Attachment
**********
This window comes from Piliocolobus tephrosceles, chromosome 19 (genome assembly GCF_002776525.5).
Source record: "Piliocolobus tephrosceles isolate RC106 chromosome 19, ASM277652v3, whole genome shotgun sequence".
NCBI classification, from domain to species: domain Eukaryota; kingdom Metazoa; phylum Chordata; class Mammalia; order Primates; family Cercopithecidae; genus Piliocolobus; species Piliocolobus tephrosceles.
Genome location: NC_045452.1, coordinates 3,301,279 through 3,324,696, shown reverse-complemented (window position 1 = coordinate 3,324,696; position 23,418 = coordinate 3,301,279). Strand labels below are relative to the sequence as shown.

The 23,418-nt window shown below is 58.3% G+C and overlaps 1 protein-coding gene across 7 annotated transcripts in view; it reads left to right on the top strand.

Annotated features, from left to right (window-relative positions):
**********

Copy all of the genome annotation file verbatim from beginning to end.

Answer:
This window comes from Piliocolobus tephrosceles, chromosome 19 (genome assembly GCF_002776525.5).
Source record: "Piliocolobus tephrosceles isolate RC106 chromosome 19, ASM277652v3, whole genome shotgun sequence".
NCBI classification, from domain to species: domain Eukaryota; kingdom Metazoa; phylum Chordata; class Mammalia; order Primates; family Cercopithecidae; genus Piliocolobus; species Piliocolobus tephrosceles.
Genome location: NC_045452.1, coordinates 3,301,279 through 3,324,696, shown reverse-complemented (window position 1 = coordinate 3,324,696; position 23,418 = coordinate 3,301,279). Strand labels below are relative to the sequence as shown.

The 23,418-nt window shown below is 58.3% G+C and overlaps 1 protein-coding gene across 7 annotated transcripts in view; it reads left to right on the top strand.

Annotated features, from left to right (window-relative positions):